Boxing 2011-12

Iced: Game 1 Boxing with ‘Hawks and ‘Yotes

The three of you can just keep walking. (Chicago Tribune)

When teams finish off the regular season hot and head into the playoffs on a role, you can throw the records and the seeds out the window. Sometimes, things inexplicably just seem to go right for said team.

Phoenix played roughly 59 and a half minutes without their leading scorer, survived a possibly deflating tying goal late in the third and beat the Blackhawks in Game 1 3-2 in overtime on Thursday night in the desert.

Radim Vrbata played all of 30 seconds before leaving with an injury, but Martin Hazal’s redirect past Corey Crawford ended up being the difference – along with some help from Mike Smith.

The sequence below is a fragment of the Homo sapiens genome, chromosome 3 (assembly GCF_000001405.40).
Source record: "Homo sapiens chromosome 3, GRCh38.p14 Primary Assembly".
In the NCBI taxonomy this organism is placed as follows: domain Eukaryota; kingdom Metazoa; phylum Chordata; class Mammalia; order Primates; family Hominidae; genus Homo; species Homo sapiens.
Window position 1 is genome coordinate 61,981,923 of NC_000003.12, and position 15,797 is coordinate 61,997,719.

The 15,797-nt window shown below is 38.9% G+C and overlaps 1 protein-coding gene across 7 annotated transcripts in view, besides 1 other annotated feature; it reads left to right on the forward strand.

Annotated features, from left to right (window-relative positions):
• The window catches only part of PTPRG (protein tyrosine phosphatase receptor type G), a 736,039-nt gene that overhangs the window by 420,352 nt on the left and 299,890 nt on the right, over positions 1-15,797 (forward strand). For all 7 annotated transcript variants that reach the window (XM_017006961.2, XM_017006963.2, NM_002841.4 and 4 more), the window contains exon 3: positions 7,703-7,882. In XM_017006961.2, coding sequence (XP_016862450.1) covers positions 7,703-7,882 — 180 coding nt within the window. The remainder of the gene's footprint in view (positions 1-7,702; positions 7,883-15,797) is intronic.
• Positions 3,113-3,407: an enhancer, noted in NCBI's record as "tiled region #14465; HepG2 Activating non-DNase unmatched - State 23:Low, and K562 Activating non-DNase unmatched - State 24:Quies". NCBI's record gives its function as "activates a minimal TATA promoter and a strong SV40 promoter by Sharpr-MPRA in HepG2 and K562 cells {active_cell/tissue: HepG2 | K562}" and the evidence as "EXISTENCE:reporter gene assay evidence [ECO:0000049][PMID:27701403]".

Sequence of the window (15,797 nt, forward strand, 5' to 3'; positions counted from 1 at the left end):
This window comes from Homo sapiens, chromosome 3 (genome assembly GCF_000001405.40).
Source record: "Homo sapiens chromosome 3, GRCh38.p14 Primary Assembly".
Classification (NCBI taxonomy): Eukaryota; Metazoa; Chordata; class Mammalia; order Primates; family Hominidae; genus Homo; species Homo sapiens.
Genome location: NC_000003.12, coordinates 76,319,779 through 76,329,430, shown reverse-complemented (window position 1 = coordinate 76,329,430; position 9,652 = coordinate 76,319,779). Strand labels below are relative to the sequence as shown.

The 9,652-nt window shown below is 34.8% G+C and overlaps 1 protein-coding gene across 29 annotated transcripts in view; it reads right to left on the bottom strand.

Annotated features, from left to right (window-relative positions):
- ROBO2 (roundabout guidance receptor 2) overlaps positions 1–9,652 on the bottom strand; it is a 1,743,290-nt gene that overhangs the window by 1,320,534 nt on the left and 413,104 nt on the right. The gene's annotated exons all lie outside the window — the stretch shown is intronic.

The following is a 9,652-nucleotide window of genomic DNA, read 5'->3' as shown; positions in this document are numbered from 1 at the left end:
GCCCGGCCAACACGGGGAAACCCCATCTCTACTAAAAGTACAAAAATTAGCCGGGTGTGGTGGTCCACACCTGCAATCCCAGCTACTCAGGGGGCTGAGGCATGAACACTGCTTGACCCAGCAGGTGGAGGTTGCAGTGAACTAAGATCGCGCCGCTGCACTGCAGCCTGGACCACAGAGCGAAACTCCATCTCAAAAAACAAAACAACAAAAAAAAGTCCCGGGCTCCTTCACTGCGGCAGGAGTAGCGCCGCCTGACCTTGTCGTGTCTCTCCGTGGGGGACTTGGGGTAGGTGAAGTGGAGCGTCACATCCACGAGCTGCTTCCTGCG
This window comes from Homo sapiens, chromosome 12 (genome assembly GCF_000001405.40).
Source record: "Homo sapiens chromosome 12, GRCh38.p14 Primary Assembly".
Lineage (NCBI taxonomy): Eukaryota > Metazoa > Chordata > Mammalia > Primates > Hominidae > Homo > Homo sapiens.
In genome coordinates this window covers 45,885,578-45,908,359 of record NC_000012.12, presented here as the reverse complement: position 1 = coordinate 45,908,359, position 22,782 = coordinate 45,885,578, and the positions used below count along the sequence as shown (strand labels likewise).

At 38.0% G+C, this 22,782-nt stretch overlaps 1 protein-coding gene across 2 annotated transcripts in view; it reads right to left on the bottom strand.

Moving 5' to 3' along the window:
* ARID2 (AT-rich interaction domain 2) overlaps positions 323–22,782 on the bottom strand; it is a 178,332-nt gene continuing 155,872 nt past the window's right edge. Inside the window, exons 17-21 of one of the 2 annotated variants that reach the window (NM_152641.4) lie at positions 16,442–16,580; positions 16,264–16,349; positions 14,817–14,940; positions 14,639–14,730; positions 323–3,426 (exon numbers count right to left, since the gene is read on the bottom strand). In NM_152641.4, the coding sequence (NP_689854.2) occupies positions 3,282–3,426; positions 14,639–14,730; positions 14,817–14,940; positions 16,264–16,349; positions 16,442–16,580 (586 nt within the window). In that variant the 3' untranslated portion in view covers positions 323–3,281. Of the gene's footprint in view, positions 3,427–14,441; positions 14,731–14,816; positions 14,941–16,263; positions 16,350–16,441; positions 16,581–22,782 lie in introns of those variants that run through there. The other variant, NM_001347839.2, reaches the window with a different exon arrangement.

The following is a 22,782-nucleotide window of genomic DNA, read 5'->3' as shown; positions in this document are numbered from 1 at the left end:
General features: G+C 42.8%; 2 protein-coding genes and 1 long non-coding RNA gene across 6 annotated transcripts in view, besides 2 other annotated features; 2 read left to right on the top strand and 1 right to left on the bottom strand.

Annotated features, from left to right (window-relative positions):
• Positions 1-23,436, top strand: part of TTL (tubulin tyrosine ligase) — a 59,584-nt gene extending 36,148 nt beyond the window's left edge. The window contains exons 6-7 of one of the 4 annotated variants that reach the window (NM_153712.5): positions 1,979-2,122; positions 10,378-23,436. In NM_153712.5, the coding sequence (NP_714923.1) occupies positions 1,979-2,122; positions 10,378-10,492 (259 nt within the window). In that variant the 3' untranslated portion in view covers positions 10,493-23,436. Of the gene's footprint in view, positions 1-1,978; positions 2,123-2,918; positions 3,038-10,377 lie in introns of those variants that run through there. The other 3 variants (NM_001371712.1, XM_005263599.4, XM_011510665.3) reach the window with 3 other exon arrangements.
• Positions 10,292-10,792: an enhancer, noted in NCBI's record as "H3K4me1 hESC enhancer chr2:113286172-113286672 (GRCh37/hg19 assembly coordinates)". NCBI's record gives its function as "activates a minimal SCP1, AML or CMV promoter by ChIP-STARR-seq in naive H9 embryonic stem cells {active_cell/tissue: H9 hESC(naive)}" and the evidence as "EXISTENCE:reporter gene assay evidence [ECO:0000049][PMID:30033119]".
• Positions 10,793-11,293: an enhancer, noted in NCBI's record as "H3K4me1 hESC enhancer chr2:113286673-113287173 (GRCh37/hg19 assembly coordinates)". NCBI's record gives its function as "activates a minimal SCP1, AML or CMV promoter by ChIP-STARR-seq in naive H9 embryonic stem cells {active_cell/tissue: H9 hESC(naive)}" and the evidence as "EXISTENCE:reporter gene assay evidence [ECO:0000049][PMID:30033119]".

A series of icing calls in OT didn’t help either, the last coming from Marcus Kruger, who subsequently lost the ensuing draw to Hanzal before he scored the winner.

It ruined the comeback of Jonathan Toews, who wasted little time showing how much the ‘Hawks missed him. He scored the game’s first goal and later assisted on Brent Seabrook‘s tally with less than 15 seconds left in regulation.

So, what went wrong? A lot of things…

♦   The Coyotes’ first goal had such incredible amounts of horrendous shit happening that I can barely bring myself to discuss it. Niklas Hjalmarsson hasn’t exactly been Mr. Dependable in the last, well, most of the season, but that might have been the worst shift of his life. In a span of about 45 seconds, Hjammer made an errant pass for an in-zone turnover, whiffed on a clearing attempt, sent a blind ring around the boards, poked away a badly needed freeze from Crawford, before finally allowing Taylor Pyatt to slip behind him to knock in a goal that was all – and I mean ALL – Hjammer’s fault.